Blood transports nutrients and gases like oxygen around the body and collects waste from cells. It also helps regulate body temperature and pH, restricts the loss of fluid during injury, and defends against pathogens. Blood is comprised of red blood cells, erythrocytes, thrombocytes, leukocytes, and plasma. Red blood cells are produced by erythropoiesis and are shaped like disks that are concave on both sides. They do not contain nuclei, but they do contain the protein hemoglobin, which transports oxygen throughout the body, and blood cells are broken down in the liver, spleen, and bone marrow through hemolysis. This lecture also covers blood types, transfusions, white blood cells, and hemostasis (the stoppage of bleeding). Blood conditions and disorders include hemorrhage, embolism, anemia, sickle cell disease, hemophilia, and leukemia.
Blood functions: transportation of nutrients/gases/wastes/hormones, regulation of pH, restriction of fluid loss during injury, defense against pathogens/toxins, and regulation of body temperature
Blood components are erythrocytes (red blood cells), thrombocytes (platelets), leukocytes (white blood cells), and plasma (water with dissolved solutes)
All major blood cells are generated from a single type of stem cell, called hemocytoblasts, in bone marrow
Erythrocytes are shaped like biconcave discs and they contain a protein called hemoglobin, which is meant to transport oxygen gas
Red blood cells are constantly broken down in the liver and spleen (resulting in bilirubin), and they are generated through erythropoiesis to replace old/damaged ones
Major blood types include A, B, AB, and O; the Rh factor adds the “+” or “-” designation
O type blood (specifically O negative) is the universal donor and AB type blood (specifically AB positive) is the universal recipient
The various types of leukocytes include neutrophils, eosinophils, basophils, monocytes, and lymphocytes (T cells, B cells, Natural killer cells)
Platelets help seal off damaged blood vessels to prevent loss of blood and they are crucial to the clotting process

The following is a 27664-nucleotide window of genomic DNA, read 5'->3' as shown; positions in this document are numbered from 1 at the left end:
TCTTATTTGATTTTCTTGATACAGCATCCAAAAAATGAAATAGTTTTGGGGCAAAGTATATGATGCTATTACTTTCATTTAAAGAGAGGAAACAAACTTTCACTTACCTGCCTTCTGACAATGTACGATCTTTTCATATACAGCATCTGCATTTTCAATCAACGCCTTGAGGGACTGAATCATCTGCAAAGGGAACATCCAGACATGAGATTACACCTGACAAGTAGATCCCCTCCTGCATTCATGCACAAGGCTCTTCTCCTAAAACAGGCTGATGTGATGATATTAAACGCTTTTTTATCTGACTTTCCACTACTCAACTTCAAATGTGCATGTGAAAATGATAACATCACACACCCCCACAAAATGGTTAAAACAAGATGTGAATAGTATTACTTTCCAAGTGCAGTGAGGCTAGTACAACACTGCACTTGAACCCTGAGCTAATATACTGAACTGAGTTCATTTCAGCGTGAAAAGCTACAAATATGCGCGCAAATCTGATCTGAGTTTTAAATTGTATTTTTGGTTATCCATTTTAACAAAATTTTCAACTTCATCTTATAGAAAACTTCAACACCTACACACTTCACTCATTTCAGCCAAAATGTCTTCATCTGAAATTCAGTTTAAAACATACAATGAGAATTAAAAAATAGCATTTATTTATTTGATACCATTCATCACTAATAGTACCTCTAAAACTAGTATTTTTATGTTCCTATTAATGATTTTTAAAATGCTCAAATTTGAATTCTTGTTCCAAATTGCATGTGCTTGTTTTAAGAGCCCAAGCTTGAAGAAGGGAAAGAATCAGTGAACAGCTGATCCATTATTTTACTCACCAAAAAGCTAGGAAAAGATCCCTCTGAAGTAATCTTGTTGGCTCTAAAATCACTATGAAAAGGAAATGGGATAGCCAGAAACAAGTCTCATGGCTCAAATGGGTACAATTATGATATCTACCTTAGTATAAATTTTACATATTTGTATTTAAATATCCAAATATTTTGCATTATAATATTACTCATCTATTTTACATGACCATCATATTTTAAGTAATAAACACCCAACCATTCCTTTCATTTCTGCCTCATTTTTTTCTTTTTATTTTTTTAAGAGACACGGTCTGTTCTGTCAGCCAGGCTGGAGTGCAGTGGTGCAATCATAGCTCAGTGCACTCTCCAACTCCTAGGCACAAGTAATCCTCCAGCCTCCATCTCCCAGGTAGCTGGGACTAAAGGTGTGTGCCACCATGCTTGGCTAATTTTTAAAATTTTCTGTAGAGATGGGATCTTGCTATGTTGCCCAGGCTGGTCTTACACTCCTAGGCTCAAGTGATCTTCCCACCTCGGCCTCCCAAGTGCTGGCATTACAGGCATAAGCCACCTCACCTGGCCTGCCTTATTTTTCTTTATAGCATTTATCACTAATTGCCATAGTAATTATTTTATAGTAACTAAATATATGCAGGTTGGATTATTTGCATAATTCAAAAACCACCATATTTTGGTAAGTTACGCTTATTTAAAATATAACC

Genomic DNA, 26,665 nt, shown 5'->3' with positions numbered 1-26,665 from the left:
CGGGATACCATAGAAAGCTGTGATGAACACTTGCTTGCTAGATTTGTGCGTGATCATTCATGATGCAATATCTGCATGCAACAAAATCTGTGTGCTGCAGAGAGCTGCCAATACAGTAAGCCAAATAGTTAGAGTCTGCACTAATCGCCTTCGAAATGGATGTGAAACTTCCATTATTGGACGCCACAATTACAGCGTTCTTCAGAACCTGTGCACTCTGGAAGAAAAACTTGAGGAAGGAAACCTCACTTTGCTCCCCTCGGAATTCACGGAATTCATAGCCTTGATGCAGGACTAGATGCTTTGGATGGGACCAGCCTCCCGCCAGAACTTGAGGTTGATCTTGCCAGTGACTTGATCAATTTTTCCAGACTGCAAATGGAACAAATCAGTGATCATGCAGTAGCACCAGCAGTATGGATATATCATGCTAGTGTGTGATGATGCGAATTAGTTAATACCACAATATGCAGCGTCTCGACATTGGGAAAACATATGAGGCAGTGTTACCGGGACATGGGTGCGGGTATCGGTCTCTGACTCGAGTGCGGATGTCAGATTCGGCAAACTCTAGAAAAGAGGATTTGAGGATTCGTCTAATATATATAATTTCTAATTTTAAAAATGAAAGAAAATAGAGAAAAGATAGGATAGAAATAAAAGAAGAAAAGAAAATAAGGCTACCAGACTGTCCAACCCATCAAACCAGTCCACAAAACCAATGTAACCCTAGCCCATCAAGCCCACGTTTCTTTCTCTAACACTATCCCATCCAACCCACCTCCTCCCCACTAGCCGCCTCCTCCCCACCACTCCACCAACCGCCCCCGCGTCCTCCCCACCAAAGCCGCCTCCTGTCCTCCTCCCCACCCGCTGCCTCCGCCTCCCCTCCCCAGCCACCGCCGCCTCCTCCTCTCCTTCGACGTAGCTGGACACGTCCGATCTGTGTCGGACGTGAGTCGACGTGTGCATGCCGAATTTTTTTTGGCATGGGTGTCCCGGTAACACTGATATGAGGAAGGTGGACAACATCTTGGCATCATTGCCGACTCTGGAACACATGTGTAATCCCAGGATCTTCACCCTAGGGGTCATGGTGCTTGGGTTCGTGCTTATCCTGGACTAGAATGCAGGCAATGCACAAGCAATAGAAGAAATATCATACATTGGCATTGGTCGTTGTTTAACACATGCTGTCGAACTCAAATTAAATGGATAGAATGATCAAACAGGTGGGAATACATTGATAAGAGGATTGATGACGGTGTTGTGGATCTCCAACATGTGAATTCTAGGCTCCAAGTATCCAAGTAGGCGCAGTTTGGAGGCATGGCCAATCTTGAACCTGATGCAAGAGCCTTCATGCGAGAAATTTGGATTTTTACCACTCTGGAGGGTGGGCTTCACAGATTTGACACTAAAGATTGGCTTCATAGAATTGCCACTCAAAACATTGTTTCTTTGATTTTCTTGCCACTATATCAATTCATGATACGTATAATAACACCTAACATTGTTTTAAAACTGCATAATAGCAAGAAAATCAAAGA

Blood conditions/disorders include anemia, hemophilia, and leukemia
Did you know…
Q: Why is there a weight minimum for donating blood?
A: Usually the same amount of blood is taken from every blood donation at a blood drive. One unit of blood is 1 pint (0.5 liters.) Since the average person has about 10 pints (5 liters), then each blood donation takes away 10% of your blood volume. In a person who weighs significantly less than the average person (such as someone who is only 100 lbs., or 45 kg.) that percentage is much greater and the withdrawal of that blood will be more likely to make them anemic!
Q: Are there other blood types out there than just the ones in the ABO blood typing system?
A: Yes, genetic mutations have created some other extremely rare blood types. All it takes is modification of the genes that determine antigens/antibodies in blood, and you have a new blood type (that may or may not be able to receive/donate blood through transfusions)
Lecture Slides are screen-captured images of important points in the lecture. Students can download and print out these lecture slide images to do practice problems as well as take notes while watching the lecture.
This book is the ninth edition of the top-selling Human Anatomy & Physiology text and the authors have produced the most accessible, comprehensive, up-to-date and visually stunning anatomy & physiology textbook on the market.. It presents information in smaller and more digestible bites, making it easier to read and navigate.
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This book includes updated examples, references, and dozens of illustrations. Readers of the new edition will come to understand the meanings of terms in anatomy and physiology, get to know the body's anatomical structures, and gain insight into how the structures and systems function in sickness and health. It also features updated information on how systems function in illness and in health.